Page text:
The effectiveness of sodium bicarbonate treatment to prevent contrast-induced nephropathy in high-risk patients remained uncertain.

CRD commentary

The authors addressed a clear review question with defined inclusion criteria. Several relevant sources were searched for both published and unpublished studies in any language, which reduced the potential for language and publication biases. Searching, data extraction and quality assessment were conducted in duplicate, but it was unclear whether this also applied to study selection. Quality was assessed using appropriate criteria, but only published studies were assessed. Measures of effect were greater in published studies and publication bias was demonstrated. Therefore, the quality of the unpublished studies was uncertain. All but two of the studies were in patients with impaired renal function; the applicability of the results to those with normal renal function was uncertain. This was a generally well-conducted review. Given the paucity of good-quality data, the cautious conclusions drawn by the authors seem appropriate, as do the recommendations for practice and research.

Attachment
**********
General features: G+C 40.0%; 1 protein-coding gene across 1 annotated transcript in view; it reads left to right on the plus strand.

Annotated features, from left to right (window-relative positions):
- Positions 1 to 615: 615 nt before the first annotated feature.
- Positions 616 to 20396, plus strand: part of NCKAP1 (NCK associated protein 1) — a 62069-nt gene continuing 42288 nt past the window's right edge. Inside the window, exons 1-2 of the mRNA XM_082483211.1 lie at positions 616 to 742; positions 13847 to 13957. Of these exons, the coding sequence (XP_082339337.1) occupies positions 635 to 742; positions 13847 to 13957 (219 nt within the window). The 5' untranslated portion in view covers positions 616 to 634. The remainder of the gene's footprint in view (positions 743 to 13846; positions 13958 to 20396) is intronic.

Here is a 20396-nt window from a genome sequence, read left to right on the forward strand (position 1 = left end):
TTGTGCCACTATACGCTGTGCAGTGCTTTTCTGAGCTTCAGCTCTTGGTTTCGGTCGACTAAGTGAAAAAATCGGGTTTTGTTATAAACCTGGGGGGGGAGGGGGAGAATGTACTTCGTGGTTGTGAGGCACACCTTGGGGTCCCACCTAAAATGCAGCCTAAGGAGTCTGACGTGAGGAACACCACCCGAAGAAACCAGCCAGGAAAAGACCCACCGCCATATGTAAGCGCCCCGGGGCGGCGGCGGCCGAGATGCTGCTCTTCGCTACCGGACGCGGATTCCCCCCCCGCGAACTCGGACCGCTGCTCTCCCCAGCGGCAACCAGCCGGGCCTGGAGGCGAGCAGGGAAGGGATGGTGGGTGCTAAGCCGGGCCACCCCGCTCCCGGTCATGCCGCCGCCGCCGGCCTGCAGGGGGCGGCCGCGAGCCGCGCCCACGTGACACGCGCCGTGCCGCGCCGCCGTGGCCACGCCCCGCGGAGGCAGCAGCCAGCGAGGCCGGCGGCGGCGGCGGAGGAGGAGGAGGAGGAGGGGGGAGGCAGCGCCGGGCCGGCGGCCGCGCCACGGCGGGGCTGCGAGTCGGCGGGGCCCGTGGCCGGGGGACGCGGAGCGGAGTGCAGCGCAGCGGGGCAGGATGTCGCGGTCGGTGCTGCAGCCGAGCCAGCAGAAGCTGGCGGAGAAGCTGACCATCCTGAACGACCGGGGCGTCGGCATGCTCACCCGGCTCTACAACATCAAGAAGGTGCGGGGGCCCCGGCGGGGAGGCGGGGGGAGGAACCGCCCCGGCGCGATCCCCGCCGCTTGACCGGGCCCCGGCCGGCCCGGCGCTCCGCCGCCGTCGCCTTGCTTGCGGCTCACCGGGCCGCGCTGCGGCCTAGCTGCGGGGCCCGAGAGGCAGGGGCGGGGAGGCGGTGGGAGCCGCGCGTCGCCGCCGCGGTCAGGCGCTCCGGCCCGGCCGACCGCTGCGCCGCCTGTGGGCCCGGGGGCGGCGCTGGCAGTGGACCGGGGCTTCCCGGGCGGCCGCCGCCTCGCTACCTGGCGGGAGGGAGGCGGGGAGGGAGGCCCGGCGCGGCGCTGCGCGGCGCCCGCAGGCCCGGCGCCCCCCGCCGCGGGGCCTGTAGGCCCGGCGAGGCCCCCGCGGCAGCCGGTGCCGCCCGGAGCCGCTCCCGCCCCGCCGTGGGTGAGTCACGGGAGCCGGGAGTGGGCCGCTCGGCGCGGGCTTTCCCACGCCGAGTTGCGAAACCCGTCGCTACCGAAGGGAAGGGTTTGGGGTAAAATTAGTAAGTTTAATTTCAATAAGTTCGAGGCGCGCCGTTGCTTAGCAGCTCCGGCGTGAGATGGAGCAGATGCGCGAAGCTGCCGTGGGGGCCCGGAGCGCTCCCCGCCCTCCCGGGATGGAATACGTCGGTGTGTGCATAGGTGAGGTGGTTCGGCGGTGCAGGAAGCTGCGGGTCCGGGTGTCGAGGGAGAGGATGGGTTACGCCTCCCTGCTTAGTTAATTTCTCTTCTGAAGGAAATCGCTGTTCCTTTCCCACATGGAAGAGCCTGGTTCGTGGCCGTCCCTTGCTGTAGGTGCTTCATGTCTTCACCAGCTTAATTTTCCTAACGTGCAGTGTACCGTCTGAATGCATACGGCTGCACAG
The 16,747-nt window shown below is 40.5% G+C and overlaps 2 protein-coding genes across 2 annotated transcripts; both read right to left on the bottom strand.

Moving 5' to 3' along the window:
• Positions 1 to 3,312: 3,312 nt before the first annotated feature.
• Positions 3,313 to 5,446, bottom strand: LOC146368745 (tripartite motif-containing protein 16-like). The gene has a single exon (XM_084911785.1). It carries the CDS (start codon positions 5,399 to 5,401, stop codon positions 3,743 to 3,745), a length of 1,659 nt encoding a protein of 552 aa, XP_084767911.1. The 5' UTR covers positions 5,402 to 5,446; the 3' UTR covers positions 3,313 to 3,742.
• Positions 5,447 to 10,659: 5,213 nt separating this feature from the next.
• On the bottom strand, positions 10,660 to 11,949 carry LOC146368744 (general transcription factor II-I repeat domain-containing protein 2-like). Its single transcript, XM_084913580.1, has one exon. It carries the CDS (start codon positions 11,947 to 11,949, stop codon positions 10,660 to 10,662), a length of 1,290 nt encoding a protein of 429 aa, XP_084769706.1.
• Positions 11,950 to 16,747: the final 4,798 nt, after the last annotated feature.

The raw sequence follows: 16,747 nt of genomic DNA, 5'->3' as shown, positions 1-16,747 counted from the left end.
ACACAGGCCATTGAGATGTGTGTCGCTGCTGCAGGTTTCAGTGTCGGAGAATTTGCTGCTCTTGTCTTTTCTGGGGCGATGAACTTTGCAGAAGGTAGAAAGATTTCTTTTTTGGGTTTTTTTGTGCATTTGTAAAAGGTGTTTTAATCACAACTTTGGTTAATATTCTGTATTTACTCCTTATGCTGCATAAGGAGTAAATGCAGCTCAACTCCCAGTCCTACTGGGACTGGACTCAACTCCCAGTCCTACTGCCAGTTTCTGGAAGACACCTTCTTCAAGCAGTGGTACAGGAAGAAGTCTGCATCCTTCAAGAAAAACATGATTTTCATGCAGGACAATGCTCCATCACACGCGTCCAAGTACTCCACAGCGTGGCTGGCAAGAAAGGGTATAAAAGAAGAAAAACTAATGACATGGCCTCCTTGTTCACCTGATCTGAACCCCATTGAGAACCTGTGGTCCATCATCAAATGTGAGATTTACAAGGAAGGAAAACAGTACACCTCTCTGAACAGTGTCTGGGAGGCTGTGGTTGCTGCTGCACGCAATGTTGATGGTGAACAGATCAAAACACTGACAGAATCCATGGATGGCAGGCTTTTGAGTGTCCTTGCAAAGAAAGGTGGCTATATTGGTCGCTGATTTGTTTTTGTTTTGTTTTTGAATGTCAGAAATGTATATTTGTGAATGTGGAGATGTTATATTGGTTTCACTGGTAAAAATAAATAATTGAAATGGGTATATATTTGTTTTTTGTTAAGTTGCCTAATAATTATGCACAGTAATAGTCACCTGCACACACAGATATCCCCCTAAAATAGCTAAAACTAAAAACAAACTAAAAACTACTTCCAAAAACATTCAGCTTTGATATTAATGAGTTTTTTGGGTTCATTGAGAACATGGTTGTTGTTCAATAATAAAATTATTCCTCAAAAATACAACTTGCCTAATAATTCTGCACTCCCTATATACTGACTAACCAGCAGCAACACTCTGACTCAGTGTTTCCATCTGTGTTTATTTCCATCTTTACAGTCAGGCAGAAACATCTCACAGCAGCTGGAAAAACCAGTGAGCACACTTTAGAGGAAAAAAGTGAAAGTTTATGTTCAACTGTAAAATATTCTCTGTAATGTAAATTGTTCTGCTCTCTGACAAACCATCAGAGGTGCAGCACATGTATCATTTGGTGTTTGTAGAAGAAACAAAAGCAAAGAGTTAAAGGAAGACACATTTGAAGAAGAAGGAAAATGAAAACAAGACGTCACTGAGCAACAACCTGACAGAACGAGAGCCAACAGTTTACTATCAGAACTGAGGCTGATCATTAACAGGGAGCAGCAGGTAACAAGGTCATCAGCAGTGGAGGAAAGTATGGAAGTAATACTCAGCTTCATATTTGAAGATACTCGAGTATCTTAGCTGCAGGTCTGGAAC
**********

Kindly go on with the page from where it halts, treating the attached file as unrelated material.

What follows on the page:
Implications of the review for practice and research

Practice: The authors stated that the discrepancy between published and unpublished studies was sufficiently large to merit caution when considering the use of sodium bicarbonate to prevent contrast-induced nephropathy; based on data at the time of the review, routine administration was premature.

Research: The authors stated that a large, well-designed, multicentre RCT was required to establish whether use of sodium bicarbonate was effective at preventing contrast-induced nephropathy. Future studies needed to assess clinical outcomes, rather than just surrogate outcomes such as changes in creatinine levels.


Individual authors were supported by National Health and Medical Research Council of Australia Professional Research fellowship or National Heart Foundation of Australia AstraZeneca fellowship or Career Development award.

Bibliographic details

Zoungas S, Ninomiya T, Huxley R, Cass A, Jardine M, Gallagher M, Patel A, Vasheghani-Farahani A, Sadigh G and Perkovic V. Systematic review: sodium bicarbonate treatment regimens for the prevention of contrast-induced nephropathy. Annals of Internal Medicine 2009; 151(9): 631-638. [PubMed: 19884624]

Indexing Status

Subject indexing assigned by CRD


Contrast Media /adverse effects; Humans; Kidney Diseases; Sodium Bicarbonate



Database entry date


Record Status

This is a critical abstract of a systematic review that meets the criteria for inclusion on DARE. Each critical abstract contains a brief summary of the review methods, results and conclusions followed by a detailed critical assessment on the reliability of the review and the conclusions drawn.

CRD has determined that this article meets the DARE scientific quality criteria for a systematic review.

Copyright © 2014 University of York.

PMID: 19884624